Akram Bunni

What Divides The Syrian People and What Unites Them!

Compassion and solidarity took hold of the Syrians in the aftermath of the devastating earthquake. Overcoming the barriers of their divergent political positions and religious and sectarian affiliations, the Syrian people did not merely speak of their fraternity and send messages of support online.

They went further, forming civic committees to collect financial and in-kind donations for those who had been affected and in need of shelter… Some like to see this as an “internal” attempt to save face after unprecedented “external” support for the victims poured in, while others see it as a reflection of the “kind heartedness” of Syrian society. However, this was all before the interests of the oppressive and corrupt cliques running the country blemished this image, failing to prioritize humanitarian concerns over politics as those in charge usually do after national calamities.

The length of the conflict and the fact that it veered from being a political battle for human rights to becoming an ultraviolent religious, sectarian and ethnic war waged by fanatics, have created broad social rifts that left communities divided on the basis of their political alignments and geographic location. Most consequentially, the people of Syria are ruled by an array of different powers with competing political and military projects. This has created a kind of connection between the residents of different areas and the powers that have imposed their rule on them, forcing them to comply with the dictates and priorities of these powers and to accept their living conditions.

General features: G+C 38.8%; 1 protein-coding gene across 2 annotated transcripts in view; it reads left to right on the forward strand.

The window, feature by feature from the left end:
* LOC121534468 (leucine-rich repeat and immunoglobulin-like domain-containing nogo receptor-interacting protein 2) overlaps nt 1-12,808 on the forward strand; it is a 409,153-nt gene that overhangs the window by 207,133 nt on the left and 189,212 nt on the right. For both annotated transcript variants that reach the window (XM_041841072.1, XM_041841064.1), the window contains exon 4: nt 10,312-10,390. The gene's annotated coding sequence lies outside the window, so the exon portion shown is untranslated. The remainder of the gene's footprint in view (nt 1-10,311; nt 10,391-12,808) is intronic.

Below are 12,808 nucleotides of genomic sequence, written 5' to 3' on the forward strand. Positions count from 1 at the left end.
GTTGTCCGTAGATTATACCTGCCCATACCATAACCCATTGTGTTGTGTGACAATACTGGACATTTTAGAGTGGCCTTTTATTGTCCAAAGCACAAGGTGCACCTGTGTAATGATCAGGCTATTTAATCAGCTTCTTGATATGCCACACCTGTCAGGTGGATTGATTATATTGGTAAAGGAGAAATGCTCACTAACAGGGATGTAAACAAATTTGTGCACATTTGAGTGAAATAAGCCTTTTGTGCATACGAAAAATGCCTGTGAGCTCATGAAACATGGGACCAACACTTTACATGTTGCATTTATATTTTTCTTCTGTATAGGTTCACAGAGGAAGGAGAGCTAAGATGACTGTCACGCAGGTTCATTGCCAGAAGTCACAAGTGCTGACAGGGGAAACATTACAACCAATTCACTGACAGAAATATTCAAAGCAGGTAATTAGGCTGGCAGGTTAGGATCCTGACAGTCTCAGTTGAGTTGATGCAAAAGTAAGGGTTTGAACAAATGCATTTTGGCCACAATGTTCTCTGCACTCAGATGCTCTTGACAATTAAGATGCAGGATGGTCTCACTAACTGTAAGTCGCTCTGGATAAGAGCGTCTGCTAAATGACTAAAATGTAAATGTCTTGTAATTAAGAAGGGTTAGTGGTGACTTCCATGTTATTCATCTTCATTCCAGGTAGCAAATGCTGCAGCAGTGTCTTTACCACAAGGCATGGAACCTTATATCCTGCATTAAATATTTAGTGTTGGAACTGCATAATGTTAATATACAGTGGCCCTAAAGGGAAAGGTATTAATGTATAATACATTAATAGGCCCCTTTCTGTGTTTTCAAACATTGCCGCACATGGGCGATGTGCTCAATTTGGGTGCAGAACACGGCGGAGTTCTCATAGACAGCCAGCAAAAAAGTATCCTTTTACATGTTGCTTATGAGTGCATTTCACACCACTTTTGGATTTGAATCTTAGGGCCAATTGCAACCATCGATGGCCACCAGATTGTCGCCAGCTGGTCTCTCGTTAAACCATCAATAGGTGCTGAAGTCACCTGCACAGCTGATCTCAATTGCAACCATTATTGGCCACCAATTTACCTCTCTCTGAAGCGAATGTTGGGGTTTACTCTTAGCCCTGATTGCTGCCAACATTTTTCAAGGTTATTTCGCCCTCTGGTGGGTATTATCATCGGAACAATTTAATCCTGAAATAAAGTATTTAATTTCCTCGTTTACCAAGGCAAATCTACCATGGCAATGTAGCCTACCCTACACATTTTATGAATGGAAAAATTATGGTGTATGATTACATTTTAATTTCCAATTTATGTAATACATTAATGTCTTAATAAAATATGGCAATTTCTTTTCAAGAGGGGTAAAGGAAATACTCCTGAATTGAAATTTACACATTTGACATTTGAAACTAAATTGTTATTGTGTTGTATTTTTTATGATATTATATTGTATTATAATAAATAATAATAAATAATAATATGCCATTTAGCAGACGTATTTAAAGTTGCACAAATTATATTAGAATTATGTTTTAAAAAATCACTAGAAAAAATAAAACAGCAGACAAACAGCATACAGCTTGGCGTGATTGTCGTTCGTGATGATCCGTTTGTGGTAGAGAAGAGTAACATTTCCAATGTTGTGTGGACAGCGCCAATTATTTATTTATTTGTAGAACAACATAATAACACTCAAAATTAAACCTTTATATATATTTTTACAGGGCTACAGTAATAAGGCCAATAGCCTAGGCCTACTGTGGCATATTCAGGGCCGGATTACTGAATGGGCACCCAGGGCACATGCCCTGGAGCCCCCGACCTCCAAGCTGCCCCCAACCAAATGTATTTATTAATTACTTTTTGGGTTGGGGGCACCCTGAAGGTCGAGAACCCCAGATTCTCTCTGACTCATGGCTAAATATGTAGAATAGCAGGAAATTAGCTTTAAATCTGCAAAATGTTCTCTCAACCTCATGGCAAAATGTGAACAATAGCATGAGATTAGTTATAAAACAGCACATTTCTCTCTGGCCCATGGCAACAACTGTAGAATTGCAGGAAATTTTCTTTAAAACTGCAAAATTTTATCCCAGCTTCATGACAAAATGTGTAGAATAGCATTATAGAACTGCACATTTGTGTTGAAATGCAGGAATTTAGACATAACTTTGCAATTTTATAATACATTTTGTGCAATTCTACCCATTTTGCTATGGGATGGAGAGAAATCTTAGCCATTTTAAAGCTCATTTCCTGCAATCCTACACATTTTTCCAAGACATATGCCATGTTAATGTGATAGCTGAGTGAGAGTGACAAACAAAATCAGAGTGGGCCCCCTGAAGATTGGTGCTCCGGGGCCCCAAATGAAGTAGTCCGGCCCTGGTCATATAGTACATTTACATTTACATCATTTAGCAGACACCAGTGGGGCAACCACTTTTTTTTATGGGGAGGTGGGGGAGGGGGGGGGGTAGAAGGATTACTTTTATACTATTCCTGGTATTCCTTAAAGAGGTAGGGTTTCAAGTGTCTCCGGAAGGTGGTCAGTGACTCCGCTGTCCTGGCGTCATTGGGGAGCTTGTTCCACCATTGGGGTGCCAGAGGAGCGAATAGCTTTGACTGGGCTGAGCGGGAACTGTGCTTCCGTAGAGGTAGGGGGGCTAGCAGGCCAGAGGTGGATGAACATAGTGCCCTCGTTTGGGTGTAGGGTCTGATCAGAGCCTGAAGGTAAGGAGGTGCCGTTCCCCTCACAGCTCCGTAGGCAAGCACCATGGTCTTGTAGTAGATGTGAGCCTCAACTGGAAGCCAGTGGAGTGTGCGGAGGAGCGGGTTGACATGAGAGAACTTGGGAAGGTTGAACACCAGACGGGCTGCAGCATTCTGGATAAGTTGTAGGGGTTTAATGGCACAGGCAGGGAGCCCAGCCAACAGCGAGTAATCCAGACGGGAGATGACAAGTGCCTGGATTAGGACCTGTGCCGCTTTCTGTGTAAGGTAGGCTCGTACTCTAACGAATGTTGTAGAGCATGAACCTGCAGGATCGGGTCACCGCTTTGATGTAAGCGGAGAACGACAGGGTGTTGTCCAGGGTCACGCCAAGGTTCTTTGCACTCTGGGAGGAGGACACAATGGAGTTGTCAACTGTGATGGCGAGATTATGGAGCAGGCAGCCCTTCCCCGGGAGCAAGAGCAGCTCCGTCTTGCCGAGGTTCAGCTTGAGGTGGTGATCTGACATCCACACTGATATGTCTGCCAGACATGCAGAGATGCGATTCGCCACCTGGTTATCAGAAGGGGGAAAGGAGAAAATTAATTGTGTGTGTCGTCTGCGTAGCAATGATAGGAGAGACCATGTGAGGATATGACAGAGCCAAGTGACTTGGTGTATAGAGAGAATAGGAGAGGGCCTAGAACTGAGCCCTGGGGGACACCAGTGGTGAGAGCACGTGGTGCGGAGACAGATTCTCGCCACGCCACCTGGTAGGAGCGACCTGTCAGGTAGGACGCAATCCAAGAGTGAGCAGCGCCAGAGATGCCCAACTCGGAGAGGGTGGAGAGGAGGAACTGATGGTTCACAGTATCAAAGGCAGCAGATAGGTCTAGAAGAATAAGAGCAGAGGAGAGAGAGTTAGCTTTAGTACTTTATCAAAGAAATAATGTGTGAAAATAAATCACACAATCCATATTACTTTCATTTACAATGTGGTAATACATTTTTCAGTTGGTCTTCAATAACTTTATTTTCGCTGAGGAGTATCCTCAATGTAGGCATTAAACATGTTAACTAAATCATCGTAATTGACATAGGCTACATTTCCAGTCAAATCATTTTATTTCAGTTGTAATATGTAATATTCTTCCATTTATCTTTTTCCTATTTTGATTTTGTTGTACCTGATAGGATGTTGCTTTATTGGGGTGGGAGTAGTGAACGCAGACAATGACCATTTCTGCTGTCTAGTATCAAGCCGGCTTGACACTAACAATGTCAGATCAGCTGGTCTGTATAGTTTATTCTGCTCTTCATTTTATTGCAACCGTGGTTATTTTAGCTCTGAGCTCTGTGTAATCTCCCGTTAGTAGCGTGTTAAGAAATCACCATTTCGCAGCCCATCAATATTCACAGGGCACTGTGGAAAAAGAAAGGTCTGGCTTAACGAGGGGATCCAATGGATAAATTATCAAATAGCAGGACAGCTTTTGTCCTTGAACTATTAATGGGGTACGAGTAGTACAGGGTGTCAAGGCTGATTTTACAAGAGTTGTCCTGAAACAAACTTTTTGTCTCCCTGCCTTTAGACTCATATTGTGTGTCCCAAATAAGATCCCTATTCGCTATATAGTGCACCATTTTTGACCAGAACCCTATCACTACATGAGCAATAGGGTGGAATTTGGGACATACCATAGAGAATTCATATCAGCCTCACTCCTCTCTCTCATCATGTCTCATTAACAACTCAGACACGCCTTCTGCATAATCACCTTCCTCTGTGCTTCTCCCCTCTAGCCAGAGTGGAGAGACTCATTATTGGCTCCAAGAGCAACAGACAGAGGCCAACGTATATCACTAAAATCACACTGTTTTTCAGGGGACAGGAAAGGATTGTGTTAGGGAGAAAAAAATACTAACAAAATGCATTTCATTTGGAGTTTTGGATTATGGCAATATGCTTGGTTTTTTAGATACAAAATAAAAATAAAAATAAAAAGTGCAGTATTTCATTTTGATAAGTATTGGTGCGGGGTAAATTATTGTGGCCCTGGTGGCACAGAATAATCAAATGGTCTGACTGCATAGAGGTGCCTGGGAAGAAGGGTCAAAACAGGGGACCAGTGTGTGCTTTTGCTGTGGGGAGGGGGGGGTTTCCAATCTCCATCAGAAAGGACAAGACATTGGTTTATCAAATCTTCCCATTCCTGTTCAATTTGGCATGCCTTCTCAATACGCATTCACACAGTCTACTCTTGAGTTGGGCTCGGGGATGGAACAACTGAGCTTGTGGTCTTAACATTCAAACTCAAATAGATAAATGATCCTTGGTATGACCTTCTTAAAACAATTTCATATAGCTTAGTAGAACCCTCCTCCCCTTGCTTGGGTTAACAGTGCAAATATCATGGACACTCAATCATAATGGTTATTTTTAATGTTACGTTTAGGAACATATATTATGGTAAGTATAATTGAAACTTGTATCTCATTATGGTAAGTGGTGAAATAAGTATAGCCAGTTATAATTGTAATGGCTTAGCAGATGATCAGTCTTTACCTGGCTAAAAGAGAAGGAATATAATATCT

This turned what used to be a single homeland into a group of disparate blocks of people with conflicting objectives, concerns, fears, problems, and ways of life. One bloc is living in areas controlled by the regime; another resides in the areas where Türkiye has established a presence; a third is in the city of Idlib and is ruled by extremist Islamist groups; and a fourth lives under the control of Kurdish forces. One could add another bloc found in the governorates of Suwayda and Daraa, and another that includes the millions of Syrians who have become refugees in different countries. This displacement and the schisms that arose during the conflict have been exacerbated by the diversity and multiplicity of foreign powers intervening in the Syrian conflict, as well as the failure of the international community to end the violence and impose a political solution that opens the door to a solution.

On the other hand, despite the nation’s fragmentation, commonalities among Syrians of divergent alignments and loyalties have, in fact, crystallized. Regardless of talk about attempts at “face-saving” or the “kind heartedness” of Syrians, there are material reasons that explain the emergence of the broad sense of solidarity that we have seen since the earthquake.

Firstly, all the people of Syria are suffering similar plights. The suffocating economic crisis has wreaked havoc across every region in the country, regardless of who is in control. The most prominent ramifications of this crisis are the deterioration of services and skyrocketing prices, which have left the majority of Syrians living in extreme destitution.

These conditions have created a broad sense among the majority of Syrians that all the authorities reigning over them have failed in developing their regions and managing their economies, as well as failing to provide basic services and needs. Worst of all is the greed, corruption, extortion, and squandering of national wealth that we have seen across the country at this time.